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Milwaukee bankruptcy avoidance plan up for approval in Wisconsin Legislature

MADISON, Wis. (AP) — A plan to prevent Milwaukee from going bankrupt, struck between Republican lawmakers, leaders in the heavily Democratic city and Gov. Tony Evers, was expected to win bipartisan approval Wednesday in the Wisconsin Legislature.

The measure is part of a larger deal reached with the Democratic governor and Republicans who control the Legislature that also includes spending more than $1 billion more on K-12 schools. Once approved by the Legislature, the bills would head to Evers, who is expected to sign them into law.

Both the Milwaukee plan and the corresponding school funding proposal have their detractors, despite the bipartisan deal.

Conservatives deride the Milwaukee bill as a bailout for the state’s largest and most Democratic city and say local sales tax increases should need voter approval. The state schoolteachers union doesn’t like increasing voucher payments to private schools that are a part of the education funding plan and called on Evers to veto it.

“I think we can do better,” Rep. Evan Goyke said Tuesday. He is one of several Democratic lawmakers who have vowed to vote against the education spending plan. The Milwaukee funding bill is expected to have broader bipartisan support.

Evers and Republicans have praised the deals as transformational wins for Milwaukee and local governors, as well as the state’s schools, while conceding that there are elements they oppose.

Evers, a former state superintendent, has long opposed expanding the state’s private school voucher system, which allows public school students to attend private schools for free. Under the deal, payments that private schools receive to accept public school students would increase. That would lower costs to allow schools to expand the number of non-voucher students they accept.

Advocates for voucher schools say the additional funding will help slow the closure of cash-strapped voucher schools. More than 40% of private schools that received vouchers have closed since the program began in Milwaukee in 1990. That was the first voucher program in the country. It expanded statewide in Wisconsin in 2013, but there are enrollment caps that would not grow under the deal.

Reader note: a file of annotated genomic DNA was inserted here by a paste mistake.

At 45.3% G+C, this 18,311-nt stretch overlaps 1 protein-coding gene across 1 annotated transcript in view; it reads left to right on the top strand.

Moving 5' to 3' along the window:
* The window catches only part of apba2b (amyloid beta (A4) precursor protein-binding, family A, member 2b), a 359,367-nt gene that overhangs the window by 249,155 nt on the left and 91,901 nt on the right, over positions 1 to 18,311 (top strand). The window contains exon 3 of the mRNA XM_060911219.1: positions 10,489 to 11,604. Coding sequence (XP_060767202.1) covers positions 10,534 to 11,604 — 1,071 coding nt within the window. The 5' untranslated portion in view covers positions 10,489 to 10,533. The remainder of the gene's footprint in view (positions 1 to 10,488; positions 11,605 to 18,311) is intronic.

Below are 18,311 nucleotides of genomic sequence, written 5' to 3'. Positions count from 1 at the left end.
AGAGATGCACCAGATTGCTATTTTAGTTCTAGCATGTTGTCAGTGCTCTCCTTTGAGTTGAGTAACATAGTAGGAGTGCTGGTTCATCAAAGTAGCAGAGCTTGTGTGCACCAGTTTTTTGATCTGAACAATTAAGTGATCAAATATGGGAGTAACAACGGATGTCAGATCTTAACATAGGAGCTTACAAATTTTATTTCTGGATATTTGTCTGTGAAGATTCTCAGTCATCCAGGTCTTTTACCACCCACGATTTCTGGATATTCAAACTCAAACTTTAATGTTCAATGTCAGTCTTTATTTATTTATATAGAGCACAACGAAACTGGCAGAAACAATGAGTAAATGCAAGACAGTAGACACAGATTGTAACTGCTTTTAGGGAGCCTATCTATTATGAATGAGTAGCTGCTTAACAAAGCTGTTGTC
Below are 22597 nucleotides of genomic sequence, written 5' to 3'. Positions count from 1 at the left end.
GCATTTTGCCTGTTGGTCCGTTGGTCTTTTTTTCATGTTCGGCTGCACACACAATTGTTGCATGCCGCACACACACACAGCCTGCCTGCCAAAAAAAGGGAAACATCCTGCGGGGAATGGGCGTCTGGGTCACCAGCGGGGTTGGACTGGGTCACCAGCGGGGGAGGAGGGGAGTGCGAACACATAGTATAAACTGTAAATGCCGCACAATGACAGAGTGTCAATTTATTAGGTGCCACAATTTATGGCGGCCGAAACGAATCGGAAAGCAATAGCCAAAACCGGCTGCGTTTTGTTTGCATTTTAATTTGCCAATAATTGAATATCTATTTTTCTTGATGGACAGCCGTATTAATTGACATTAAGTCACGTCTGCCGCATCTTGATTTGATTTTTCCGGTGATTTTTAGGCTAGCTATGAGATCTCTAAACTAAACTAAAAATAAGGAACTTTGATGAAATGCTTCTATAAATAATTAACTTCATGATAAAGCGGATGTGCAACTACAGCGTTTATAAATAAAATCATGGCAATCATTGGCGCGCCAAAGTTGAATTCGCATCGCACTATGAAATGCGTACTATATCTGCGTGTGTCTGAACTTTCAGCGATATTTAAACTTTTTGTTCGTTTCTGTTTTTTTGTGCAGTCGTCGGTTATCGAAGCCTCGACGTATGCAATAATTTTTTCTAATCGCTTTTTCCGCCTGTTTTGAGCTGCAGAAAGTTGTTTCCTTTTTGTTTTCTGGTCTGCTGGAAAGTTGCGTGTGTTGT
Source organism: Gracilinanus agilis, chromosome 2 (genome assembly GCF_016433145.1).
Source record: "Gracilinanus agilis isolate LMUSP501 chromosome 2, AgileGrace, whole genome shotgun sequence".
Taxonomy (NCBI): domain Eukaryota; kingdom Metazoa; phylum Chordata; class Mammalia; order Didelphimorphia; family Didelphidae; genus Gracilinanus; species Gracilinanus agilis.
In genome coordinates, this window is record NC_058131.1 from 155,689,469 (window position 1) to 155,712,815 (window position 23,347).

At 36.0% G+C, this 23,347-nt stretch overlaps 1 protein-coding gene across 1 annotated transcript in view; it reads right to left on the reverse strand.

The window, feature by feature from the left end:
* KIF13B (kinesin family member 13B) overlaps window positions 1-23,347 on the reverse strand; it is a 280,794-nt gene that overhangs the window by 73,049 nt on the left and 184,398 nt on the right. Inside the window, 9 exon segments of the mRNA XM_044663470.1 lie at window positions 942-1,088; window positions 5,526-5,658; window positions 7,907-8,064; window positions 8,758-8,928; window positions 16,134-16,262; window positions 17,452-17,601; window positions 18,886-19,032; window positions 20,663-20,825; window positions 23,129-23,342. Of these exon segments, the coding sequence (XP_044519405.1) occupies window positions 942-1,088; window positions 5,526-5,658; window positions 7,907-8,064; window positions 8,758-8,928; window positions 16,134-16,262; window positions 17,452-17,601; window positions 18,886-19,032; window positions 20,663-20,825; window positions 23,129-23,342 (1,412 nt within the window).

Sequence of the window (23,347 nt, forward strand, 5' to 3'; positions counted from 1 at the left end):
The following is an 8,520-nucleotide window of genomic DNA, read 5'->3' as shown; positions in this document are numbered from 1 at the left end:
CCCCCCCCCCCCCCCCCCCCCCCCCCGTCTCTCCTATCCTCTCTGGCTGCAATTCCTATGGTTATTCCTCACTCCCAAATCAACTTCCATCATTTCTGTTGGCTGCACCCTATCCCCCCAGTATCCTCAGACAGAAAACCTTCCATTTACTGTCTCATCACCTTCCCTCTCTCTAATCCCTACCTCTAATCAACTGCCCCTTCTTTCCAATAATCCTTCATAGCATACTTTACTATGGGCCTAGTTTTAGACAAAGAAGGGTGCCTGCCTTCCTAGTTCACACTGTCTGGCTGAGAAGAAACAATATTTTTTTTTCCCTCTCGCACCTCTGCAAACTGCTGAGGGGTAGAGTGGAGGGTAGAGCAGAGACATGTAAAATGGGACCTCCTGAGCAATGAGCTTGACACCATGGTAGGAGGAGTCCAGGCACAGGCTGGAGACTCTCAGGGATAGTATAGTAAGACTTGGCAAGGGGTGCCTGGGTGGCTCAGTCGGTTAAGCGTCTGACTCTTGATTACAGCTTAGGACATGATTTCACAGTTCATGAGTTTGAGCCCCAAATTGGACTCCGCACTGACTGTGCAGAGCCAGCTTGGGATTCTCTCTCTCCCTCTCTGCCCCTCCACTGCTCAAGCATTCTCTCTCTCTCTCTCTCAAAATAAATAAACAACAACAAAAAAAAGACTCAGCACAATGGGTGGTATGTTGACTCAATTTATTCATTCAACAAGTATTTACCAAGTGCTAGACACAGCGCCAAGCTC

The plan also calls for spending $50 million more on reading and literacy programs in schools, but what exactly those programs are aren’t detailed. Republicans are pushing a plan they negotiated with the Evers administration to change the way most public schools teach children to read. It would require teaching reading through a phonics-based approach that focuses on learning to sound out letters and phrases.

The bill will also increase a reimbursement for special education costs to cover a third of districts’ expenses and dedicate $30 million to address mental health in schools, both priorities for Evers and Democrats.

The long-sought-after plan sending more money to all of Wisconsin’s towns, villages, cities and counties became a top priority in the Legislature this year amid warnings of impending financial doom in Milwaukee. Leaders there warned of dire consequences and catastrophic budget cuts as the city faces bankruptcy by 2025.

Milwaukee is struggling with an underfunded pension system and not enough money to maintain essential police, fire and emergency services.

The deal resolved the largest sticking point over who could determine whether Milwaukee city and county can raise the local sales tax to pay for pension costs and emergency services. Under the bill, that power rests with the Milwaukee County Board and the Milwaukee Common Council. Some Republicans wanted to require voter approval before taxes could be raised.

Roughly $1.6 billion in aid to local governments — known as shared revenue — would be paid for by tapping 20% of the state’s 5-cent sales tax. Aid would then grow along with sales tax revenue.

Local leaders had been pushing for the change, hoping that getting their funding from the sales tax would negate the need to constantly be lobbying the Legislature for increases.

Shared revenue to local governments has remained nearly unchanged for almost 30 years and was cut in 2004, 2010 and 2012.

Scott Bauer, The Associated Press


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